This article is part of TPM Cafe, TPM’s home for opinion and news analysis. It was originally posted on The Conversation.
The United States may consider itself a “leader of the free world”, but a development index released in July 2022 puts the country much further down the list.
In its global rankings, the United Nations Office for Sustainable Development dropped the United States to 41st in the world, down from its previous ranking of 32nd. According to this methodology — an expansive model of 17 categories, or “goals,” many of which focus on the environment and equity — the United States ranks between Cuba and Bulgaria. Both are widely considered developing countries.
The United States is also now considered a “flawed democracy,” according to The Economist’s Democracy Index.
As a political historian who studies the institutional development of the United States, I recognize these dismal ratings as the inevitable result of two problems. Racism has deprived many Americans of the health care, education, economic security and environment they deserve. At the same time, as threats to democracy grow more serious, a devotion to “American exceptionalism” prevents the country from candidly assessing and correcting its course.
“The Other America”
The Office of Sustainable Development rankings differ from more traditional development measures in that they focus more on the experiences of ordinary people, including their ability to enjoy clean air and water, than on the wealth creation.
So if the gigantic size of the US economy matters in its score, so does the unequal access to the wealth it produces. Judging by accepted measures like the Gini coefficient, income inequality in the United States has increased dramatically over the past 30 years. According to measures from the Organization for Economic Co-operation and Development, the United States has the largest wealth gap among the G-7 countries.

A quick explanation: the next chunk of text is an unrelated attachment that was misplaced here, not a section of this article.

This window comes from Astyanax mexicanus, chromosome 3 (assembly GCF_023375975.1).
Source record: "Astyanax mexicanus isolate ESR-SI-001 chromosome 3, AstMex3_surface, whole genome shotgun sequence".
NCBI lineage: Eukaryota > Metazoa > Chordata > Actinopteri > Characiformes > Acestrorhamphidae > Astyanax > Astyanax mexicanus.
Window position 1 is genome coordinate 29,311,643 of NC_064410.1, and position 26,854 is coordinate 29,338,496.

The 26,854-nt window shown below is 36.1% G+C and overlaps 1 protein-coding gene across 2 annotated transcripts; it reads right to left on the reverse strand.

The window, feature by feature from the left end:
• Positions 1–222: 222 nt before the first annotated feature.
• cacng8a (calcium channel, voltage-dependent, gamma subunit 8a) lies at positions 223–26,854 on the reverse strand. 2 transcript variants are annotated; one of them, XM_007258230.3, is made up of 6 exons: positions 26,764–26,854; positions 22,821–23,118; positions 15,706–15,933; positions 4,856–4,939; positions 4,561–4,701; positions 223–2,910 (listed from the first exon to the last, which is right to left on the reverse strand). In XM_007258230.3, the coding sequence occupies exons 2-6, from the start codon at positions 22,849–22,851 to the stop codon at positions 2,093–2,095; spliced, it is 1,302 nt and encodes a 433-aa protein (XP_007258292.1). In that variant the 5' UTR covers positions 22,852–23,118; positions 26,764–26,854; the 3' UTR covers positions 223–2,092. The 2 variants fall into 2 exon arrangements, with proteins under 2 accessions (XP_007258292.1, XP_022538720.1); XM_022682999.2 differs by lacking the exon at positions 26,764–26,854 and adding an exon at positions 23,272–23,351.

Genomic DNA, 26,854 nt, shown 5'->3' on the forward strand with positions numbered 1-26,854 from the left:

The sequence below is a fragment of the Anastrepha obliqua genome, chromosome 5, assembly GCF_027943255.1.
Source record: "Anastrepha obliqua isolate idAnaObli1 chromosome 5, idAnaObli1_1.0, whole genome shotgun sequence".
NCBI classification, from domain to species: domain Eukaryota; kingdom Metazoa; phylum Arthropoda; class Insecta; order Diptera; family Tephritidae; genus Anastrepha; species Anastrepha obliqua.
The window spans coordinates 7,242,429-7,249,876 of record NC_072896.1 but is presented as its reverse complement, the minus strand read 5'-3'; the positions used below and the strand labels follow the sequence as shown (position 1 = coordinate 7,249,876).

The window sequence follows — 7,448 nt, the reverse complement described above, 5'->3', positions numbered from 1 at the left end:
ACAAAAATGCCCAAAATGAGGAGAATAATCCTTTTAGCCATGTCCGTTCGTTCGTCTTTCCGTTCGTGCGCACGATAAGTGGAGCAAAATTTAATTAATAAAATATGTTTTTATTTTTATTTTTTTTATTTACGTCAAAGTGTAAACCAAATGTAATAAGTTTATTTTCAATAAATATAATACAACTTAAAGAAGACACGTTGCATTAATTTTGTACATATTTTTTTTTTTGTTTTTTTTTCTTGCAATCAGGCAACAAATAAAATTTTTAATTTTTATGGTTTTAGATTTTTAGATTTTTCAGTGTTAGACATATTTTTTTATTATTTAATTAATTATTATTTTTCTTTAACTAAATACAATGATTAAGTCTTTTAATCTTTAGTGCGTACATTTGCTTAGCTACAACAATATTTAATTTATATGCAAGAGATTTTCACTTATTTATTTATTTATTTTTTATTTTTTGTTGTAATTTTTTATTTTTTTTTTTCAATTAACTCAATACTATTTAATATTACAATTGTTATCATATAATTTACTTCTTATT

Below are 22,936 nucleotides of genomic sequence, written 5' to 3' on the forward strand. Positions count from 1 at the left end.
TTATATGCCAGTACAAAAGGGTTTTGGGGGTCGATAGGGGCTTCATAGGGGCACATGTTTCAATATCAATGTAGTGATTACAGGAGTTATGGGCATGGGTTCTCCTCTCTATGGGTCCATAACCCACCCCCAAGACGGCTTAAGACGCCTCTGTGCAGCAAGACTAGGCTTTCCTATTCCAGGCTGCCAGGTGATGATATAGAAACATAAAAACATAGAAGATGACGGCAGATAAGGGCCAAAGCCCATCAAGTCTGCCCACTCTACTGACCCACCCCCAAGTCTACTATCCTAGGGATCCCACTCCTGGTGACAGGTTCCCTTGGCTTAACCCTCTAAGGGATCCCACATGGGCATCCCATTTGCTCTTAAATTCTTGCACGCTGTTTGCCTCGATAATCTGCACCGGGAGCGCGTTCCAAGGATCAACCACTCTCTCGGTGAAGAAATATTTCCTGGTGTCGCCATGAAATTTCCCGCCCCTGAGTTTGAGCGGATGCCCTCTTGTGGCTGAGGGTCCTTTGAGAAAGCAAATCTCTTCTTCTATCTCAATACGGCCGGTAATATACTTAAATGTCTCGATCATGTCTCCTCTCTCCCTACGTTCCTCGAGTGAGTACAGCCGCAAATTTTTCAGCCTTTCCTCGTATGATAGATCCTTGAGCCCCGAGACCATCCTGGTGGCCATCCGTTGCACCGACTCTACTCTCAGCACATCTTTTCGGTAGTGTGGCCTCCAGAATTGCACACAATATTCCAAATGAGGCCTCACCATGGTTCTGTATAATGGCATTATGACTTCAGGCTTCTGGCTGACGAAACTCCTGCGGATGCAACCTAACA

These results reflect structural disparities in the United States, which are more pronounced for African Americans. Such differences persisted long after the demise of chattel slavery and the repeal of Jim Crow laws.
Researcher W.E.B. Du Bois first exposed this kind of structural inequality in his 1899 analysis of black life in the urban north, “The Philadelphia Negro.” Although he noted distinctions of wealth and status within black society, Du Bois found African American life to be a world apart from white residents: a “city within a city.” Du Bois attributed the high rates of poverty, crime, and illiteracy prevalent in Philadelphia’s black community to discrimination, disinvestment, and residential segregation—not to the degree of ambition or talent of black people.
More than half a century later, with characteristic eloquence, Martin Luther King Jr. also denounced the persistence of “the other America”, one where “the dynamism of hope” has transformed into “the fatigue of despair”.
To illustrate his point, King referred to many of the same factors studied by Du Bois: housing status and household wealth, education, social mobility and literacy rates, health and employment. On all of these measures, black Americans fared less well than whites. But as King noted, “A lot of people from various backgrounds live in this other America.”
The benchmarks of development invoked by these men were also featured prominently in the 1962 book “The Other America,” by political scientist Michael Harrington, founder of a group that eventually became the Democratic Socialists of America. Harrington’s work so unsettled President John F. Kennedy that it reportedly prompted him to formulate a “war on poverty.”
Kennedy’s successor, Lyndon Johnson, waged this metaphorical war. But poverty linked to discreet places. Rural areas and segregated neighborhoods remained impoverished well beyond federal efforts in the mid-twentieth century.
That’s largely because federal efforts during this critical time welcomed rather than confronted the forces of racism, my research found.